Prevalence and associated factors of postpartum depression among HIV infected mothers in Mulago Hospital
Yeboa, Kyeremaa Naomi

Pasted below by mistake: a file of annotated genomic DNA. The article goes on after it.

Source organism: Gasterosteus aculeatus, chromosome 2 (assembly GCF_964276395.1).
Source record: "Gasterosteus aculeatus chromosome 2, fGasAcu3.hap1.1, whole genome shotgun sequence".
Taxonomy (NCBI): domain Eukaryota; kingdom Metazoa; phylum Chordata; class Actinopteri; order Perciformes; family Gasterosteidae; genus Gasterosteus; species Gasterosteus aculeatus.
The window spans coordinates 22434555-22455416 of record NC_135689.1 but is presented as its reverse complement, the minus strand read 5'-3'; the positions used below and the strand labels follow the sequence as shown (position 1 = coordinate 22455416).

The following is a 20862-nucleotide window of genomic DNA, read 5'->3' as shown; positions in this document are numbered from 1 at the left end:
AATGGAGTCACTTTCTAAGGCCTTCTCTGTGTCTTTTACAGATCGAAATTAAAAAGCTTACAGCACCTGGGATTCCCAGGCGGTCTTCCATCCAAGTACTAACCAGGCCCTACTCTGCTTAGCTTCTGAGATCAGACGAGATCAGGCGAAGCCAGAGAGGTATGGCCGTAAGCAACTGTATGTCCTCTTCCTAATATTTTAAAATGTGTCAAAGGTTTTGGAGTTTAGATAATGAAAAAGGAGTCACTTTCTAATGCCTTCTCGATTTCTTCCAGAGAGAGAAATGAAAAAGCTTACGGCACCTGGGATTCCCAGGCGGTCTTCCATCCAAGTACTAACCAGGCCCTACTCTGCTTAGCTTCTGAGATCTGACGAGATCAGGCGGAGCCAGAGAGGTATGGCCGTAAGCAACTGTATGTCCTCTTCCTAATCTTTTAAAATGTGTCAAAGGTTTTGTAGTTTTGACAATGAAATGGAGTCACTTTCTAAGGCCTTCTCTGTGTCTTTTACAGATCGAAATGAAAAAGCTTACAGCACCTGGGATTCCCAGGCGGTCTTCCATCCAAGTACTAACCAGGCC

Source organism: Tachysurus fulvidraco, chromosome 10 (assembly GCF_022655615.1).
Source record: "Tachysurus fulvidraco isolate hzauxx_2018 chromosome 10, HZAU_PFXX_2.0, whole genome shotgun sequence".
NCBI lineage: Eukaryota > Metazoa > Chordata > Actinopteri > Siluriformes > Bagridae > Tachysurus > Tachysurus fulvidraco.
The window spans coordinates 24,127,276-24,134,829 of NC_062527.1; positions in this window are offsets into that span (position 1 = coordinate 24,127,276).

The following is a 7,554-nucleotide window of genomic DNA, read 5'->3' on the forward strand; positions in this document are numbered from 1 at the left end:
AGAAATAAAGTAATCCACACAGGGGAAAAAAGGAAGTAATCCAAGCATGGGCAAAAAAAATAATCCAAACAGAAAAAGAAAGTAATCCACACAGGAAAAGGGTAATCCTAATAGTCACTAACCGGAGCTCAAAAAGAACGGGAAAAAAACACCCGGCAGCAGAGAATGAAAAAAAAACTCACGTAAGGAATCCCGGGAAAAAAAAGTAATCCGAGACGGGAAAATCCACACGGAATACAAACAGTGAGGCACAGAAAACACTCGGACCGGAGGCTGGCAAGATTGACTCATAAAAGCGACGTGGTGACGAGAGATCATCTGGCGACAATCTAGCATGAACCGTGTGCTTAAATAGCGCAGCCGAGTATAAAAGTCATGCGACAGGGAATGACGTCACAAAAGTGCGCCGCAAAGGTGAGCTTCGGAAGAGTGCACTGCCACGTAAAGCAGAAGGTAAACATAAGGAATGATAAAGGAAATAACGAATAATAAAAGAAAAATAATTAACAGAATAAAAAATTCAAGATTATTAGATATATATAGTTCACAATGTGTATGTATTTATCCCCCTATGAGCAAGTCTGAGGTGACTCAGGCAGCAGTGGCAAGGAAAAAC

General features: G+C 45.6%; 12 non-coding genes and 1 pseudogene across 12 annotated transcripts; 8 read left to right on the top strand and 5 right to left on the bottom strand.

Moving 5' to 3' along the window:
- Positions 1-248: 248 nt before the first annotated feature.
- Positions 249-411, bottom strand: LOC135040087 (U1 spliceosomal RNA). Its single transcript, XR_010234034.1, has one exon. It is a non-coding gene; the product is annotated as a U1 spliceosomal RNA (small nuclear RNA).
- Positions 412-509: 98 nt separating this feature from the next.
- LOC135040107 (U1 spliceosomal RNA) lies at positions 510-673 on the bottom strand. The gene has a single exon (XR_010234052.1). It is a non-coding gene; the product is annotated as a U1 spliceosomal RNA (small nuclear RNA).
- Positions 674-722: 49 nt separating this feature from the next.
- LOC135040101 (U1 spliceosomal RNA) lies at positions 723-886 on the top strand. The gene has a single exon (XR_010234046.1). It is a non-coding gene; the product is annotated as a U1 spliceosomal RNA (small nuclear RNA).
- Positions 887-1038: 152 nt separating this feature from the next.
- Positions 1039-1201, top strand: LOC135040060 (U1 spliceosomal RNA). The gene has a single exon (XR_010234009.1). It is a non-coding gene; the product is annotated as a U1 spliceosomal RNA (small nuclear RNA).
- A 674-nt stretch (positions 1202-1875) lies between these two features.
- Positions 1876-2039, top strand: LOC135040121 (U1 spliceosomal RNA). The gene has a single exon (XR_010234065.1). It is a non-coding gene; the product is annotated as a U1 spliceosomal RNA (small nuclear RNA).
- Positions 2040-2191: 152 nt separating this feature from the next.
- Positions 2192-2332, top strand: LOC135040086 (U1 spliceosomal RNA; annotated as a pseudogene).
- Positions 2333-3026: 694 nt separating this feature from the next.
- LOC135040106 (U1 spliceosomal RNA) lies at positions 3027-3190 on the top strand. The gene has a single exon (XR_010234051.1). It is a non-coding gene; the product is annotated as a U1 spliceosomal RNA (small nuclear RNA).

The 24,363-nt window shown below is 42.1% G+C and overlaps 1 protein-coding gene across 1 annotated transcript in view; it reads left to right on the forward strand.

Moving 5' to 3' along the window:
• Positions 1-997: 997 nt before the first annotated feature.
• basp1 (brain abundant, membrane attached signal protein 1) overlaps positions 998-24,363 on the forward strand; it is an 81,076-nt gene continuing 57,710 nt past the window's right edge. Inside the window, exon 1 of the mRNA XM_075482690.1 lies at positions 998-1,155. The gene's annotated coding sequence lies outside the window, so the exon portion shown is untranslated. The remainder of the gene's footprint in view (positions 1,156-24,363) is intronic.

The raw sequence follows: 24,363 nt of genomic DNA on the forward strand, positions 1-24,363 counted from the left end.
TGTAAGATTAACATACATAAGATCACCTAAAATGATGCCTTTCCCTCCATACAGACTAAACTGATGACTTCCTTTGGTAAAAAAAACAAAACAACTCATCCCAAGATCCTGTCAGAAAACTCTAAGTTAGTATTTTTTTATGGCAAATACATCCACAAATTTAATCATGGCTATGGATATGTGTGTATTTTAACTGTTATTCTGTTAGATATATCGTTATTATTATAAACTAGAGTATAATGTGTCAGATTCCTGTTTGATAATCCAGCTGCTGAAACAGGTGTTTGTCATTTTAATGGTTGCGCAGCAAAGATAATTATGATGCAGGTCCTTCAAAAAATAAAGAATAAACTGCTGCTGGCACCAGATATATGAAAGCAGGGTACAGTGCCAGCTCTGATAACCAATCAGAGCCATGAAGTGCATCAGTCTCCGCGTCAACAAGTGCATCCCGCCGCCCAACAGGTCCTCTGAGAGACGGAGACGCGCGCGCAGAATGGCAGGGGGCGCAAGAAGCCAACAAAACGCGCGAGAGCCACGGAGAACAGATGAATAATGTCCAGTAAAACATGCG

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Introduction: According to the World Health Organization (WHO), globally, the prevalence of postpartum depression in the general population of women is estimated at 13%. However, the estimated prevalence for developing countries was 19.8%. In the life of mothers living with HIV infection, coexistence of postpartum depression impacts negatively on adherence to antiretroviral treatment. Non adherence to ART may lead to early progression of the infection and elimination of mother to child transmission will be hindered. To date, limited literature on prevalence and factors associated with postpartum depression among HIV infected mothers has been identified in Uganda. Objective: The general objective of the study was to determine the prevalence and factors associated with postpartum depression among HIV infected mothers in Mulago Hospital. Methods: This study employed a quantitative cross-sectional design. A sample of 290 HIV infected postpartum mothers (four weeks to one year) was recruited into the study using consecutive sampling procedure at Mulago Hospital. The Patient Health Questionnaire (PHQ 9) was used to determine the prevalence of postpartum depression and a structured questionnaire was used to collect data on associated factors. Binary logistic regression was used to determine association between factors and postpartum depression. Results: The prevalence of postpartum depression among HIV infected mothers in Mulago Hospital was 15.9% (46/290). Partner support was significantly associated with postpartum depression (AOR=4.52, CI2.31-8.84). Conclusion and recommendation: To achieve optimal maternal and infant HIV outcomes, periodic screening during the postpartum period should be encouraged, to facilitate early diagnosis and treatment.